THE TAMPA TIMES, Monday, June 14, 1965 Was This Necessary? Somebody who really doesn't like the fountain on Crescent Hill let folks know about it last week s:nd. Late Sunday night, observers reported, the fountain burst into Hames. Someone apparently had poured gasoline or kerosene over it and struck a match . It blackened only a small por tion of the west side of the fountain. Maintenance workers cleaned the soot from the stones. An electrician inspected the colored spotlights for possible damage. We're not advocating a "Be Kind to the Fountain" week. But this kind of high school prank is uncalled for. People have been seriously burned while playing with fire such as this person did. John Reber, SA prexy, has urged over and over again that students with legitimate complaints affecting the students should con tact the SA or the representatives and tell them about it. More effi cient action .might result. Student Ethics Questioned Do we need a student "code of ethics" at this university? Apparently s o m e people think so. Student Association President John Reber asked for a committee of volunteers at the recent meet ing to study the situation and draw up an outline for a "code of ethics." Our line of thinking tells us that students at this, or any university, One small Voice still are members 9f the larger society. They already follow with individual modifications an es unwritten code of ethics that governs the life of every hu man being. It seems a waste of time and effort for someone to sit down and write out a list of conduct rules that folks have been living under for centuries already. Fountain Sparks Poem(?) By JOHN ALSTON Of the Campus Staff We don't condone the recent baptism by iire that the fount a in received but we unde r stand the arsonist's frustration. No one but Physical Plant has arisen to defend the fountain but still it gurgles on in all its garish hues. Chester McMullen relieved some of his frustra tion by writing a poem and then sent it to us. The poem is too long to reprint in its enti r e ty bu t we decided to pass on some of t he choicer lines and thoughts and intersperse them with some of our own comments: A s I behold thee squatted in pomp a top the hill, Thy stat uesque form bathing in a mu t ed spray, Letter to the Editor I think surely thou art not real. -Unfortuno.lely, II Is Night cannot hide thee, 0 var:iegated sprinkler with an overactive gland, Homer and the lesser Milton Though both blind still knew beauty, But them that created you, Sent you here to profane this hilltop, What manner of men are they? Those that cursed the darkness And so lit you , Where are they these nights? Have they not seen you? -They Like Jt!-Thou art the light of the world, And fain would I hide thee under a bushel. -Amen-More on USF Admissions Dear Editor: The statements, pro and con, on USF admissions policy in the June 7 edition do indeed indicate, if not necessarily elu cidate, the fact that any college admis sian s polic y w ill be imperfect. However, in considering the criticisms of policy put forth here, my first thought was to wonder whether these statements, as those made by most of us most of the time on this fundamental issue, are not simply reactions to these imperfections. The fact that grades and tests are no perfect measurements of past perfor mance and-{)r the value to be derived from college experience does not neces sanly lead to the conclusion that such criteria are "flimsy nonsense." And the success of an admissions policy is hardly to be jud g ed by whether the teachersalesman finds he i s in a buyers' or sellers ' marke t with his academic ware . The state of this market is much more dependent on the health and activity of . our entire educational "market." Indeed, if such an analogy as this is to be used, might one not ask the salesman whether it is the good quality! of his wares or of his -smile which he holds faith in? Any evaluation of an admissions structure, the door by which the approved are allowed to enter, must begin by look ing out the door at the activity beyond. Do we want to admit those who have lined up quietly with the proper credentials in just that order? Do we want to see why some line up at some doors and some at others? Why some doors have long lines, some short ones? What of the amount demanded by the ticket-taker, and those who might be lined up if they had the pric!! of the ticket. And what of the doors still open when there is stand ing room only? MARIELLA D. WAITE Assistant Professor American Idea The Campus Edition A speeial edition of The Tampa Times pub lished weekly by journalism students of the Uni versity of South Florida. Member, Associated Collegiate Press Editor ................................... Laurence A. Bennett Editorial Page Editor .....•...........•....... Mary Ann Moore DEPARTMENT EDITORS Student Association ........ ......................... John Alston Staff Writers • Jo Ann Cummings, Joan Davidson, Peggy Fullerton, Rosalie Dorothy Laker, Maxine Levine, Donald Phillips, Lynda Rus hmg, Mary Sanders., Ruth Smith, Electra Sutton, 1\Iarian Harris, Cerita Ludwick, Kathy Manetta, Jerry Kenney and James Sclavakis. . Advisor ......................................... Steve Yates Deadline for copy is 1 p.m. Wednesday for the following Monday edition. Offices are located in the University Center, Room 222, Extension 619. Deadline for letters is 1 p.m. Monday. Plucking The Plaintive Koto Mrs. Iso Noro, a native of Japan, adds authentic atmosphere at the recent cre ative arts class presentation on the land of the rising sun as she plucked the 13 strings of the plaintive-sounding koto.-(USF Photo) $amurai Swordplay Brisk swordplay by grim samurai (Japanese offi cers) adds color and excitement to a creative arts class presentation on Japanese life last week.-(USF Photo) Creative Arts Class Puts on Show --------------------------------------------------Soccer Schedule Announced Kimonos, Koto Portray Japan Life USF, Gators Meet In October Tilt By JERRY KEENEY Of the Campus Staff By LAURENCE A. BENNETT Campus Edition Editor A program with a Japanese flair charmed the senses of more than a hundred persons attending another "interna tional spectacular," conducted by members of Dr. Sally True's graduate class in crea tive art, Tuesday night in the UC ballroom. The students ....;. mostly ele mentary school teachers worked in different groups and pre s e n t e d illustrative and colorful scenes of Japanese life. One group had a narrative on the actual role of Geisha girls in Japanese society. This was enacted with scenes from a typical "Geisha party." THE NARRATOR stressed that the Geisha girl is not an "immoral" part of Japanese life. "She is solely an entertain't er, a companion, and is a high ly respected member of Jap anese society." The girls are "bought" from poor families and undergo years of rigid training in the Geisha traditions. Only then are they allowed to join the select family in a Geisha house. Only tlren are they al lowed to become attached to Japanese gentlemen who will support them for the rest of their lives as added members of their families. The exotic looking narrator went on: "In Japan, being a Geisha girl is an art. This is also true for the wife, who cooks, cares for the house, and bears chil dren. Being a good wife, too, is an art, and successful wives New Grad Plan For Teachers as well as successful Geisha girls, are regarded with high esteem." Throughout the program, the careful acting, spiced with antics and ad libs, kept the audience alert and enter tained. EVER SEE A "koto" being played? It's a Japanese string ed musical instrument that re sembles a small eskimo Kayak plus strings. The audience was treated to a performance of Japanese music on the koto by Mrs. Iso Noro, who moved to St. Pe tersburg from Tokyo in 1920. Mrs. Noro had studied the koto since the age of six, as many J a p a n e s e girls do. After coming to the U.S., she found little time to play the music, which is not written, but passed down from teacher to pupil in rote fashion. A cobple of years ago, Mrs. Noro tried playing the koto once again, and found she re membered many of the old melodies, played in the ring ing, pentatonic modes that characterize music of the far east. Since she began playing again, Mrs. Noro has been asked on several occasions to perform with the St. Peters burg Symphony Orchestra. It's certain that while she was playing, more than a few people in the audience were "spiritually lifted" to some far off land of pagodas, cherry blossoms and elegant Geisha girls. AN ORIGINAL "kabuki" theater play, usually per-Concert To Feature Hegvik on Clarinet . The University of South Florida will engage in its formed With 1 a r g e, compli, first full-scale intercollegiate athletic event when our cated puppets, also was part soccer team meets Florida Southern College here on of the program. S t Before the entertainment be ep 25. . . gan guests were able to chat Dr .. Gll.Hertz, of casually in a "tea room" set N I f athletics, m makmg this an-up in the adjoining room 264. ew n 0 nouncement, said that the Several different varieties of team will play a 10-game exotic • teas were served with schedule highlighted by a hors d oeuvres. Servlce game with the University of The class members and F 1 or ida on Homecoming guests also had a chance to weekend, Oct. 30. through the tremeneel Team coach will be Charles do';ls of Japanese style Offer Schrader and many of the team pamtmgs . that the students members pla ed in USF Soccer had done 1n Dr. True's class. Cl b Y • Featured were "sumi-e" paintAn information switchboard u and m mtramural b ll competition last year. ings, that Japanese artists are may e msta ed In the comTh 1 t noted f munications department soon e comp e e schedule is as or. ' follows James Garner, Supt. of ComTHIS IS an art form utilizing a lampblack paste applied to rice paper with deft strokes of a brush. "The importance of sumi-e painting is in the Zen-Buddhist influence behind it," said Dr. True as she pointed out some of the student work decorating the walls. She explained that much of Zen thinking centers around the capture of fleeting impressions of things around a person. "The sumi-e painter might see a bird, or a tree branch, and then with a few q u i c k brushstrokes, reproduce an im pression of what he saw," Dr. True said. THERE WILL be another art class for graduate students in trimester 111-B, Dr. True added, and they'll have more programs similar to the two staged this trimester. Her plans call for polynesian themes this time, and possi bly a Hawaiian luau at one of the Tampa Bay beaches. munications and Security said. Sept. 25, Florida Southern Col The switchboard operators lege, here; Oct. 2, St. Leo Col now handle all on-campus calls th7re; Oct. 9, Jacksonville for information as well as outt?ere; Oct. 16, Stet side calls. son Oct. 23, If the plans go through there Jacksonville. here; will be one operator at the inOct. 30 , Umvers1ty of Florida, formation switchboard five days here; Nov. 6 • Rollins College, a week. Calls originating on games will begin at 2 p.m. campus for except the Nov. 13 University other info.rmahon. will go of Florida game which will be drrectly to the mformahon serv-at 10 a.m. ice. The department will need two lr more operators to handle the switchboard. At present there Bookstore To Cfose are six operators, with one more expected in July, Garner said. "We can get the system if we can get the personnel," Gar ner said. Campus News Briefs The B o o k s t o r e will be cln"d on Juno 29 •nd 30 fn< I mventory. Leatherby To Seek Young Demo Office s peec: h The Young Democrats will cover visual poise, social graces, send a delegation of 10 or 15 personality development and A chamber music concert will members to the annual conven wardrobe styling. be presented in FH 101 Thurs-Program tion of the Young Democratic Girls interested in taking the day at 8:30 p.m. Clubs of Florida, in Fort Laucourse ,should sign up at the Featured will be the clarinet derdale, June 11-13. UC Desk. artistry of Arthur Hegvik. HegThis is the third convention J b I . vik is on the music faculty at In •t• t d the USF club has attended as 0 ntervleW USF, and also plays principle I Ia e of the statewide or1 Thursday -6-24-65 Smith, clarinet in the Tampa Philhargaruzation. .Braley and Johnson ; openings . , monic and the St. Petersburg f The latest addition to USF s Symphony Orchestra. Students can now enroll in a Pat Leatherby, president of or a_ccountants; major in acfor study is a The program will include the new program at training the local club, is running for count mg. wh1ch Will prepare the junMozart "Quintet for Clarinet and speech and hearmg clinicians the office of college c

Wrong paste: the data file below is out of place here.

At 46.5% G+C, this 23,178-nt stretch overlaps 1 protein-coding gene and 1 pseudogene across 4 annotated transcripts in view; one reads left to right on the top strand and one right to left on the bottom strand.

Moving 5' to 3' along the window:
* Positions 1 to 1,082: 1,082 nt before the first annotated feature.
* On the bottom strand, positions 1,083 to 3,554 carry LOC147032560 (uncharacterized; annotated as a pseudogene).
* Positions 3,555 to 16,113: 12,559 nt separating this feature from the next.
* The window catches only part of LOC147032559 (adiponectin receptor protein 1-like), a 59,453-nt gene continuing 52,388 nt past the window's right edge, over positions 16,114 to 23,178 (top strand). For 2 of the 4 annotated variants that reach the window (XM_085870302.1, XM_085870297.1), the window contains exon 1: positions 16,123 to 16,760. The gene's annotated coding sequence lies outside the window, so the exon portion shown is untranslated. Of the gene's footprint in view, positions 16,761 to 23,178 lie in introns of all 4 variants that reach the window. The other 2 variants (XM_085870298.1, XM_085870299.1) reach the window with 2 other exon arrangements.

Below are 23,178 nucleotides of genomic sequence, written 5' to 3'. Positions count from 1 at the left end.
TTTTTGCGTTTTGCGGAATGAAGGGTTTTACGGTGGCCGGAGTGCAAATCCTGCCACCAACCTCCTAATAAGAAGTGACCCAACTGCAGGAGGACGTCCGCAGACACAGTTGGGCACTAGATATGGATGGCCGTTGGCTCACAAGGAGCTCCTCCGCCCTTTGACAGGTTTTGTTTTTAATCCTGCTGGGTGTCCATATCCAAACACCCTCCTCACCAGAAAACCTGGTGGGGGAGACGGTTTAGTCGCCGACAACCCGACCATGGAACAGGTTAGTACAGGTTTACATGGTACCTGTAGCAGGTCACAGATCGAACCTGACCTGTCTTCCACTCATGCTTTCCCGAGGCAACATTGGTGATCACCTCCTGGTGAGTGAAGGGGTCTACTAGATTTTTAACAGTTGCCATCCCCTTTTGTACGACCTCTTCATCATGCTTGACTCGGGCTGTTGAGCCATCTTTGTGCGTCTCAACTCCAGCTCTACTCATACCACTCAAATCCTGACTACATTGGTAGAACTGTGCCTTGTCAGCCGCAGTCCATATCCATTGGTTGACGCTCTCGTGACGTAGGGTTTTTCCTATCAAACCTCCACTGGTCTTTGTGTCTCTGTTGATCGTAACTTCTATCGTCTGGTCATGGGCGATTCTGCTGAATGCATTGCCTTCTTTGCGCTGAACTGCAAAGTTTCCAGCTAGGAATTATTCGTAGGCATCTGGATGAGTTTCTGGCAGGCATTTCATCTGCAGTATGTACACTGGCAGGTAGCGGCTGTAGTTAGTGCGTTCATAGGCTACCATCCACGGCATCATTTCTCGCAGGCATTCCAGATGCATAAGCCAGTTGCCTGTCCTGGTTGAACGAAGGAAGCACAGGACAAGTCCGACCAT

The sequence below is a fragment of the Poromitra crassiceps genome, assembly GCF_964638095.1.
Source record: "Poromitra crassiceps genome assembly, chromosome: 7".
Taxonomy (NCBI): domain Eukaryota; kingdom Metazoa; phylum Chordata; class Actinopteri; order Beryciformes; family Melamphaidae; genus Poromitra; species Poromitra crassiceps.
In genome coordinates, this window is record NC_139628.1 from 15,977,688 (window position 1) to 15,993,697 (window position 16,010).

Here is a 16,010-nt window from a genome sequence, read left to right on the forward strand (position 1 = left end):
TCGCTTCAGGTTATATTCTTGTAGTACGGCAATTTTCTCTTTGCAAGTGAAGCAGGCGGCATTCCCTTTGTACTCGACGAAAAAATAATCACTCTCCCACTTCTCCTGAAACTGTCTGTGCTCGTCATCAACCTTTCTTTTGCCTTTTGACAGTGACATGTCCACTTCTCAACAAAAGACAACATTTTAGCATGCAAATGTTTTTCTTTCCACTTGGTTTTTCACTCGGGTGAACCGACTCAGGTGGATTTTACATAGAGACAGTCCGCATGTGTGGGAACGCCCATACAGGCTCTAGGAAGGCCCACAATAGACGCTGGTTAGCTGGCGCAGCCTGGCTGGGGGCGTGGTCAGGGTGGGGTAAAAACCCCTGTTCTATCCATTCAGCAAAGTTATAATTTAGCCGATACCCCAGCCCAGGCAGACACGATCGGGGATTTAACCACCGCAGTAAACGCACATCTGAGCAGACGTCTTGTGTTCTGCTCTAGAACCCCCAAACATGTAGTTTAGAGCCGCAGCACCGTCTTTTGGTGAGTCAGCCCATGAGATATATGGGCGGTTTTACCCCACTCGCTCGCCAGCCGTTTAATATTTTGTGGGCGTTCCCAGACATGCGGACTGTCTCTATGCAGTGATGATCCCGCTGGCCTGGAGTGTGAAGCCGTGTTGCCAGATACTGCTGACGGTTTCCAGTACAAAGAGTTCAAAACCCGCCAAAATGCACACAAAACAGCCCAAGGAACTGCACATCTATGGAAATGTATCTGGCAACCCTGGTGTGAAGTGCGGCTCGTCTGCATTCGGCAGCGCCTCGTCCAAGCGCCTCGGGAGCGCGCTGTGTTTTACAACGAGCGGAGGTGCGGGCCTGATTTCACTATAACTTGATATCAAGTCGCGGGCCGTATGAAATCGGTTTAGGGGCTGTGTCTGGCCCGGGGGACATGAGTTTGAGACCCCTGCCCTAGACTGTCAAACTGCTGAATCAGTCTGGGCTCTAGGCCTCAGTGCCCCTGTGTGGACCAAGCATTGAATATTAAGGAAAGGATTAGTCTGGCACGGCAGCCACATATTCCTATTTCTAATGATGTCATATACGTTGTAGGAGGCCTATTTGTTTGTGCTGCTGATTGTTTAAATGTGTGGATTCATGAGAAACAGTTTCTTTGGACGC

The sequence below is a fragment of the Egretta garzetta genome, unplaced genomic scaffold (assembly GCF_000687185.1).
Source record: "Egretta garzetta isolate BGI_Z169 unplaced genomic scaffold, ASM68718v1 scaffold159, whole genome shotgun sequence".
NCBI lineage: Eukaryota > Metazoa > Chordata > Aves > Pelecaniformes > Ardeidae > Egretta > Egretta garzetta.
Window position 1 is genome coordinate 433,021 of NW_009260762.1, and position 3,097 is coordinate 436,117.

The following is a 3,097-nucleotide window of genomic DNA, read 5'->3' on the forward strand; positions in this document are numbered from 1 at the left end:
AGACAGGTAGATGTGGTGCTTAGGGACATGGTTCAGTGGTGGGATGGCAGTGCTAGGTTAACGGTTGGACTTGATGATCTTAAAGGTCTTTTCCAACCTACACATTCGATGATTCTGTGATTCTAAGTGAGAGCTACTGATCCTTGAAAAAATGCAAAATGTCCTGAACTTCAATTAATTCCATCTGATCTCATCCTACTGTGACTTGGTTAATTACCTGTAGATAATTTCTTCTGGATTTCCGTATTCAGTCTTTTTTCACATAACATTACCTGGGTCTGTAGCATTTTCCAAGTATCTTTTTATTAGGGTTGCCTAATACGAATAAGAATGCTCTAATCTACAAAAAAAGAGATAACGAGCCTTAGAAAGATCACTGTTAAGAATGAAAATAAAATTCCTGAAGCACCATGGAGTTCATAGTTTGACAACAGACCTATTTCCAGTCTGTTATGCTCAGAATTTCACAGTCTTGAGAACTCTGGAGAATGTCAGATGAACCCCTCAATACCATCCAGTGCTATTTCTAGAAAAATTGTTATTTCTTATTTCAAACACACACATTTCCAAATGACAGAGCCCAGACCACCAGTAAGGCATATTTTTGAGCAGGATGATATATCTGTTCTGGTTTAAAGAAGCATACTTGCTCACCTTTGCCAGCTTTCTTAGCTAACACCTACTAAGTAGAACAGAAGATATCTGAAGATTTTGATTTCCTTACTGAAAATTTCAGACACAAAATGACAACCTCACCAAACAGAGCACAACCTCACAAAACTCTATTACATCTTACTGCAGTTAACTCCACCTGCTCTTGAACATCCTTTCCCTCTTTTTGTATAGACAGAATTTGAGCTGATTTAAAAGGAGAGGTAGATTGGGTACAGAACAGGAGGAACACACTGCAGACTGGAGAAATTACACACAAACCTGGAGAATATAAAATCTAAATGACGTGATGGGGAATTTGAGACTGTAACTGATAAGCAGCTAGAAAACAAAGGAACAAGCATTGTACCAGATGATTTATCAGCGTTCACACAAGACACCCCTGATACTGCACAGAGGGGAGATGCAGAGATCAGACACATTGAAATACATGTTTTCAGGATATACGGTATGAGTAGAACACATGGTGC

PAGE 3